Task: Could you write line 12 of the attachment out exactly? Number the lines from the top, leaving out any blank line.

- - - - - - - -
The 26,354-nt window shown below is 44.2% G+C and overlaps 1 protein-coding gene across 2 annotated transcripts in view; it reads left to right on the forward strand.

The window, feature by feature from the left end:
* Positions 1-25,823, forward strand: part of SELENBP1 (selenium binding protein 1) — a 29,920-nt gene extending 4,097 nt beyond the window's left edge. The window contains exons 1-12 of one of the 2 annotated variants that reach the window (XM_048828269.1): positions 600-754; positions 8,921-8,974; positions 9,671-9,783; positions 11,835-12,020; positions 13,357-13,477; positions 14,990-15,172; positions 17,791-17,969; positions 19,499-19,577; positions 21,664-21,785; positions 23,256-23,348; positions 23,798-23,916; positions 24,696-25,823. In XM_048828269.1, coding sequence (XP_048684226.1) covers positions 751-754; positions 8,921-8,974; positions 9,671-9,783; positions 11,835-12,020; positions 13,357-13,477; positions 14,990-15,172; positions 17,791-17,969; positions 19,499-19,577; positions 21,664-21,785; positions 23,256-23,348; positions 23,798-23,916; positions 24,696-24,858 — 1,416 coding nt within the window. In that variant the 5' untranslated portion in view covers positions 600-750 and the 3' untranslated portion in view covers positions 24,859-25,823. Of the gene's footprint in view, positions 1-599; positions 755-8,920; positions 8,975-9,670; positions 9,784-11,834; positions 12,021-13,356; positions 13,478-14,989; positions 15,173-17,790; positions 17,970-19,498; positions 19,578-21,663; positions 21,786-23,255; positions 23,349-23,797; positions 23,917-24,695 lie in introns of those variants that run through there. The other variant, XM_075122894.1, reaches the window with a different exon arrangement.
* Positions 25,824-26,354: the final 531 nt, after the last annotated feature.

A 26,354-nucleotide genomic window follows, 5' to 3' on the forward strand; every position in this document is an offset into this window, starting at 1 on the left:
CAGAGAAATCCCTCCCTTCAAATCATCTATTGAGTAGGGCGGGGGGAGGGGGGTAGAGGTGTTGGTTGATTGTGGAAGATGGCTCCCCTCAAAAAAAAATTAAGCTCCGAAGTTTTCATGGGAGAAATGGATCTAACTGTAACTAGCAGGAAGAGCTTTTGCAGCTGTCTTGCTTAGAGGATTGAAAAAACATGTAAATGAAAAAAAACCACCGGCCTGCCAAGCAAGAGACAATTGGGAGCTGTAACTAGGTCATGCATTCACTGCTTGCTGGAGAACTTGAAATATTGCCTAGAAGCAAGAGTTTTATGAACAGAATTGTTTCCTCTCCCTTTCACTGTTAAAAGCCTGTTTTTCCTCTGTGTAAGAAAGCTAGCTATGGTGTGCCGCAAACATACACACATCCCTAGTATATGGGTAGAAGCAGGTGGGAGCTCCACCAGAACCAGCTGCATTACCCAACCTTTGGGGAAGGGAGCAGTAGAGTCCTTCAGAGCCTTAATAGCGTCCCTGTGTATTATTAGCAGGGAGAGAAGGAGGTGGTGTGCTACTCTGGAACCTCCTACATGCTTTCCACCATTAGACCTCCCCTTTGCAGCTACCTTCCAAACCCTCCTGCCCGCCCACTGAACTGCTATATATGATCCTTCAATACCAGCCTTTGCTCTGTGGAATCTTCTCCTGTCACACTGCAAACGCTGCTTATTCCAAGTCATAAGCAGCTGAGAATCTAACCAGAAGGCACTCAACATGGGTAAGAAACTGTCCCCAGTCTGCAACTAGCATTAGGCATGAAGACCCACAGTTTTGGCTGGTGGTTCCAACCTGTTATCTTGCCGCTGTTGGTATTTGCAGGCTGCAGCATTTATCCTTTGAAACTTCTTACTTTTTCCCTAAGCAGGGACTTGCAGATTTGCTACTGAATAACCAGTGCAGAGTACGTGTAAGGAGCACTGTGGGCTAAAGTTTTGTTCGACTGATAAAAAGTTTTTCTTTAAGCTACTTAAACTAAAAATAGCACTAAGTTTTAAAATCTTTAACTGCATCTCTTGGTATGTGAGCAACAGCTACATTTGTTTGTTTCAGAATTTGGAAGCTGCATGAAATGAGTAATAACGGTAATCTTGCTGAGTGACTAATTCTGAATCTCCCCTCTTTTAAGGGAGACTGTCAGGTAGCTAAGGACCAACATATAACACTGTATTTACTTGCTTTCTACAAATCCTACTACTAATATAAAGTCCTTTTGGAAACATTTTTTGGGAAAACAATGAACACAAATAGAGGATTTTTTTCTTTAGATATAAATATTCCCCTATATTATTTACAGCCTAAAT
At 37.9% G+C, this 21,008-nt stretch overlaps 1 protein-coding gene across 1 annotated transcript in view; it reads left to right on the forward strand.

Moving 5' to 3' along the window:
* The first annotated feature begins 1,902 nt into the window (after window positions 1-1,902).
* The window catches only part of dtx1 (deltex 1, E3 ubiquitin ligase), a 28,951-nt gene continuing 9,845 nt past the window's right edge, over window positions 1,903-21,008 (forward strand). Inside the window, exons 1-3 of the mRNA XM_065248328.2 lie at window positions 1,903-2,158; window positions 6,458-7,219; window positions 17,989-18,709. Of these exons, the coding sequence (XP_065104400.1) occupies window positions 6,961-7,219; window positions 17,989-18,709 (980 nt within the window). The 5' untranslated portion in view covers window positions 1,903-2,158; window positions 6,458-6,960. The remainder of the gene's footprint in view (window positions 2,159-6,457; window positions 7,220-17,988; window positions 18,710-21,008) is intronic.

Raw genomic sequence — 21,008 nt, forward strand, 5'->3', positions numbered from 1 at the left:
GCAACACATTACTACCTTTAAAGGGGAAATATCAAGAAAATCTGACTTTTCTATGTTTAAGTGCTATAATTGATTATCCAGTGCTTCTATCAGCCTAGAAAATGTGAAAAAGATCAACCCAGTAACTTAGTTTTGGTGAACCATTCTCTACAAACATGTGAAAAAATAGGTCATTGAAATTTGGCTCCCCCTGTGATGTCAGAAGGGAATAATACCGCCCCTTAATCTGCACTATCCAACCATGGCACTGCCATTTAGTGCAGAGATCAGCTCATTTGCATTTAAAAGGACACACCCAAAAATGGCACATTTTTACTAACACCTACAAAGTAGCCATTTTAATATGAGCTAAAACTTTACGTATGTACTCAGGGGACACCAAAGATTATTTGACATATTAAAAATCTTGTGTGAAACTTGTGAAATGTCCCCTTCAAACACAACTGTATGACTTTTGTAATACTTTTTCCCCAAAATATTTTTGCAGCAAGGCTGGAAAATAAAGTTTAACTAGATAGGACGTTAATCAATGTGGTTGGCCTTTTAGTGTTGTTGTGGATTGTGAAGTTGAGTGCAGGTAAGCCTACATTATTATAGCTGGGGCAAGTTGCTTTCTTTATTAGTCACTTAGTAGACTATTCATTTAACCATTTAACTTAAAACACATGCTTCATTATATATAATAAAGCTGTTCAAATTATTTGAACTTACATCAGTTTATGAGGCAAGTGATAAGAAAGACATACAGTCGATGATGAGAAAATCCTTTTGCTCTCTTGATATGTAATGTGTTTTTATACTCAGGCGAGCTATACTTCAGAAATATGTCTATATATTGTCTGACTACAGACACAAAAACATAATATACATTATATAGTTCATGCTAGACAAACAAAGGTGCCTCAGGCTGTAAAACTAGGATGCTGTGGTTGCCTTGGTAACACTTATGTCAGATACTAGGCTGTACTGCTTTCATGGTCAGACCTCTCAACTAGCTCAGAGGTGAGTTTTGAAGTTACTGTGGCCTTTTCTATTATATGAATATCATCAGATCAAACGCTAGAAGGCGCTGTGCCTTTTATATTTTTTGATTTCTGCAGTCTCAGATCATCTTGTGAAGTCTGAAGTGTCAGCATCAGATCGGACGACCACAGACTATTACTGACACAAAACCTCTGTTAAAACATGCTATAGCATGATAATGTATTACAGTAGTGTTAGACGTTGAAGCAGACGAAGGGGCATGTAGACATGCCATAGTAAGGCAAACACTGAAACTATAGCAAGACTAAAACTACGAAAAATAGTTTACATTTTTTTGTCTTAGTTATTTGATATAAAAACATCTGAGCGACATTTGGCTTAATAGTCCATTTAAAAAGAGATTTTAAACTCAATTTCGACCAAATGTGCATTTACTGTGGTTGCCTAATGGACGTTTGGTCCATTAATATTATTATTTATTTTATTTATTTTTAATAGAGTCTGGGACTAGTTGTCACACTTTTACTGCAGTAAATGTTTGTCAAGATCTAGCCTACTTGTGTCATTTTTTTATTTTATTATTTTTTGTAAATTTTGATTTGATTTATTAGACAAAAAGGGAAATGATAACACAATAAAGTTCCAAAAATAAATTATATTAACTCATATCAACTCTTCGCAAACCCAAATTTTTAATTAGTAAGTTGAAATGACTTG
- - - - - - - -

GCAACACATTACTACCTTTAAAGGGGAAATATCAAGAAAATCTGACTTTTCTATGTTTAAGTGCTATAATTGATTATCCAGTGCTTCTATCAGCCTAGAAAATGTGAAAAAGATCAACCCAGTAACTTAGTTTTGGTGAACCATTCTCTACAAACATGTGAAAAAATAGGTCATTGAAATTTGGCTCCCCCTGTGATGTCAGAAGGGAATAATACCGCCCCTTAATCTGCACTATCCAACCATGGCACTGCCATTTAGTGCAGAGATCAGCTCATTTGCATTTAAAAGGACACACCCAAAAATGGCACATTTTTACTAACACCTACAAAGTAGCCATTTTAATATGAGCTAAAACTTTACGTATGTACTCAGGGGACACCAAAGATTATTTGACATATTAAAAATCTTGTGTGAAACTTGTGAAATGTCCCCTTCAAACACAACTGTATGACTTTTGTAATACTTTTTCCCCAAAATATTTTTGCAGCAAGGCTGGAAAATAAAGTTTAACTAGATAGGACGTTAATCAATGTGGTTGGCCTTTTAGTGTTGTTGTGGATTGTGAAGTTGAGTGCAGGTAAGCCTACATTATTATAGCTGGGGCAAGTTGCTTTCTTTATTAGTCACTTAGTAGACTATTCATTTAACCATTTAACTTAAAACACATGCTTCATTATATATAATAAAGCTGTTCAAATTATTTGAACTTACATCAGTTTATGAGGCAAGTGATAAGAAAGACATACAGTCGATGATGAGAAAATCCTTTTGCTCTCTTGATATGTAATGTGTTTTTATACTCAGGCGAGCTATACTTCAGAAATATGTCTATATATTGTCTGACTACAGACACAAAAACATAATATACATTATATAGTTCATGCTAGACAAACAAAGGTGCCTCAGGCTGTAAAACTAGGATGCTGTGGTTGCCTTGGTAACACTTATGTCAGATACTAGGCTGTACTGCTTTCATGGTCAGACCTCTCAACTAGCTCAGAGGTGAGTTTTGAAGTTACTGTGGCCTTTTCTATTATATGAATATCATCAGATCAAACGCTAGAAGGCGCTGTGCCTTTTATATTTTTTGATTTCTGCAGTCTCAGATCATCTTGTGAAGTCTGAAGTGTCAGCATCAGATCGGACGACCACAGACTATTACTGACACAAAACCTCTGTTAAAACATGCTATAGCATGATAATGTATTACAGTAGTGTTAGACGTTGAAGCAGACGAAGGGGCATGTAGACATGCCATAGTAAGGCAAACACTGAAACTATAGCAAGACTAAAACTACGAAAAATAGTTTACATTTTTTTGTCTTAGTTATTTGATATAAAAACATCTGAGCGACATTTGGCTTAATAGTCCATTTAAAAAGAGATTTTAAACTCAATTTCGACCAAATGTGCATTTACTGTGGTTGCCTAATGGACGTTTGGTCCATTAATATTATTATTTATTTTATTTATTTTTAATAGAGTCTGGGACTAGTTGTCACACTTTTACTGCAGTAAATGTTTGTCAAGATCTAGCCTACTTGTGTCATTTTTTTATTTTATTATTTTTTGTAAATTTTGATTTGATTTATTAGACAAAAAGGGAAATGATAACACAATAAAGTTCCAAAAATAAATTATATTAACTCATATCAACTCTTCGCAAACCCAAATTTTTAATTAGTAAGTTGAAATGACTTG